Friday, May 31, 2013

The Source of the American Dream

My Grandparents, LaPenne and Clare
In 1816, long before the Irish Potato Famine, my great-great-great-great-grandparents, John and Alice Carroll, and their two children Biddy and John, left Ireland for New Castle County, Delaware. Their passage was paid for by John’s new employer, the E. I. du Pont de Nemours and Company, now known as DuPont. John joined other Irish immigrants working at DuPont’s gunpowder mills along the Brandywine River. The work was dangerous, as the powder mills were known for flash fires and unexpected explosions. But the pay was good, and if a worker were to die on the job, DuPont maintained a widows and orphans fund to protect his family.
After only a few years, John Carroll had saved enough money to purchase land, farm animals and a wagon. He paid to bring his brothers over from Ireland. He and Alice had more children, who had many more children. A hundred years later, his great grandson (my grandfather in the photo above) LaPenne J. Guenveur was awarded a Rhodes scholarship, which sadly was cancelled because of World War I. Their descendants went on to become teachers, doctors, lawyers, engineers and writers, like me.
The American Dream-- that uniquely American ethos that hard work will lead to a fulfilling and prosperous life --came true for John Carroll and his family, my family. But many ask whether the American Dream still exists today. Or was comedian and social critic George Carlin correct when he said, “it’s called the American dream because you have to be asleep to believe it?”
Over the next few weeks I will discuss the American Dream. Does it exist? What does it mean? Has it changed over time? Is it threatened more by poverty or prosperity? Or terrorism and globalization? Does it exalt individualism over the community? Are their different versions of the dream? Why is it called the American Dream and not the Scottish or Turkish dream?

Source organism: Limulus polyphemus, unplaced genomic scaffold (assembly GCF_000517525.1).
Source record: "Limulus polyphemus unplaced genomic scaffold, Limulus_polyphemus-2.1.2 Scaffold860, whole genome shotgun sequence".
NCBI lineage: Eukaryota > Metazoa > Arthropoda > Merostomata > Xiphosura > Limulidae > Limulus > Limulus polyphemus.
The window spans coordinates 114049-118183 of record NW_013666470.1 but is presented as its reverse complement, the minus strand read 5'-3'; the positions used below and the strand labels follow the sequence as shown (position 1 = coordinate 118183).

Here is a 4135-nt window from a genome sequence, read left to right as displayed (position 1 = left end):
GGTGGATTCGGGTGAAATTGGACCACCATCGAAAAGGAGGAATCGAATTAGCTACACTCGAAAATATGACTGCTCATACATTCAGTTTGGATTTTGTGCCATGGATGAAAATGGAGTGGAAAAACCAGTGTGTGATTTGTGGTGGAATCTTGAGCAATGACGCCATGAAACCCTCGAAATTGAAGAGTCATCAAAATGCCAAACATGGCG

But let’s start at the beginning. Where did the phrase come from?  What is the source of the concept?
Some credit historian James Truslow Adams for coining the term “American Dream” in his 1931 book “The Epic of America.” He described “that American dream of a better, richer and happier life for all our citizens of every rank.” The publication of his book coincided with the blossoming of mass culture (movies, radio, national newspapers), and the phrase quickly came into common use.  Today, a search of “American Dream” on Amazon brings up almost 15,000 titles.
The concept underlying the phrase--the belief that one is the master of one’s destiny -- goes back further than that.  The American Dream was born in a land without a history of monarchy or the myth of royal blood. It was born in a land of people starting new lives.
In 1630, John Winthrop preached to Puritan colonists about a land where everyone would have the chance to prosper as long as they worked together and followed Biblical teachings. Virginia was founded by businessmen looking to gain fortunes from tobacco and other crops, and the Spanish sacked the land in search of gold.
In 1776, the Declaration of Independence proclaimed that “we hold these truths to be self-evident, that all men are created equal, that they are endowed by their Creator with certain unalienable Rights, that among these are Life, Liberty and the pursuit of Happiness.” Abraham Lincoln’s journey from a log cabin to the White House was held up as a model of the American Dream even before the phrase was in common use.